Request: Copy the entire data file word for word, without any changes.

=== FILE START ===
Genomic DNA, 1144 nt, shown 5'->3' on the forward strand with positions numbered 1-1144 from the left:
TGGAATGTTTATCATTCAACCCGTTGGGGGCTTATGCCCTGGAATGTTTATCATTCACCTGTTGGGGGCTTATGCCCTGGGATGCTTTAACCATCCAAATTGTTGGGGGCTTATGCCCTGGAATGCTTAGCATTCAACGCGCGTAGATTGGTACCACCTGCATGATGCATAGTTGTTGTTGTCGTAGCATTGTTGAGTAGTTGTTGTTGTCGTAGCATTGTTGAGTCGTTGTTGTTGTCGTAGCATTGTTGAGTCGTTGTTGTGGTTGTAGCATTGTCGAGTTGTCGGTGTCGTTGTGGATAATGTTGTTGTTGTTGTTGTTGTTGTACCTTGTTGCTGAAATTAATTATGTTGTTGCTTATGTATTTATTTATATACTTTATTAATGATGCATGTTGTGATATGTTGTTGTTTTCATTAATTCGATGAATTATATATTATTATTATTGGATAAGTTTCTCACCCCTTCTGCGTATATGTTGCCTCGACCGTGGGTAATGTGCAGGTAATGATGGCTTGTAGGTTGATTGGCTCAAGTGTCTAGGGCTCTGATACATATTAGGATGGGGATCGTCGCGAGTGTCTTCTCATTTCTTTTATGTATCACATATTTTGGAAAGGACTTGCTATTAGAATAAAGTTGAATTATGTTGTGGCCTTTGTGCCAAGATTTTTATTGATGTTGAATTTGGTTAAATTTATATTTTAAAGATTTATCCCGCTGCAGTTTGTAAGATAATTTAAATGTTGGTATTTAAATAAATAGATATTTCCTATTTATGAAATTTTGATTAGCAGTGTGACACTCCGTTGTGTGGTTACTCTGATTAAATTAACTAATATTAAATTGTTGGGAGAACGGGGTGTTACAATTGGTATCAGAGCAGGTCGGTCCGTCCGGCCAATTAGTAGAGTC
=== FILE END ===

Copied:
Genomic DNA, 1144 nt, shown 5'->3' on the forward strand with positions numbered 1-1144 from the left:
TGGAATGTTTATCATTCAACCCGTTGGGGGCTTATGCCCTGGAATGTTTATCATTCACCTGTTGGGGGCTTATGCCCTGGGATGCTTTAACCATCCAAATTGTTGGGGGCTTATGCCCTGGAATGCTTAGCATTCAACGCGCGTAGATTGGTACCACCTGCATGATGCATAGTTGTTGTTGTCGTAGCATTGTTGAGTAGTTGTTGTTGTCGTAGCATTGTTGAGTCGTTGTTGTTGTCGTAGCATTGTTGAGTCGTTGTTGTGGTTGTAGCATTGTCGAGTTGTCGGTGTCGTTGTGGATAATGTTGTTGTTGTTGTTGTTGTTGTACCTTGTTGCTGAAATTAATTATGTTGTTGCTTATGTATTTATTTATATACTTTATTAATGATGCATGTTGTGATATGTTGTTGTTTTCATTAATTCGATGAATTATATATTATTATTATTGGATAAGTTTCTCACCCCTTCTGCGTATATGTTGCCTCGACCGTGGGTAATGTGCAGGTAATGATGGCTTGTAGGTTGATTGGCTCAAGTGTCTAGGGCTCTGATACATATTAGGATGGGGATCGTCGCGAGTGTCTTCTCATTTCTTTTATGTATCACATATTTTGGAAAGGACTTGCTATTAGAATAAAGTTGAATTATGTTGTGGCCTTTGTGCCAAGATTTTTATTGATGTTGAATTTGGTTAAATTTATATTTTAAAGATTTATCCCGCTGCAGTTTGTAAGATAATTTAAATGTTGGTATTTAAATAAATAGATATTTCCTATTTATGAAATTTTGATTAGCAGTGTGACACTCCGTTGTGTGGTTACTCTGATTAAATTAACTAATATTAAATTGTTGGGAGAACGGGGTGTTACAATTGGTATCAGAGCAGGTCGGTCCGTCCGGCCAATTAGTAGAGTC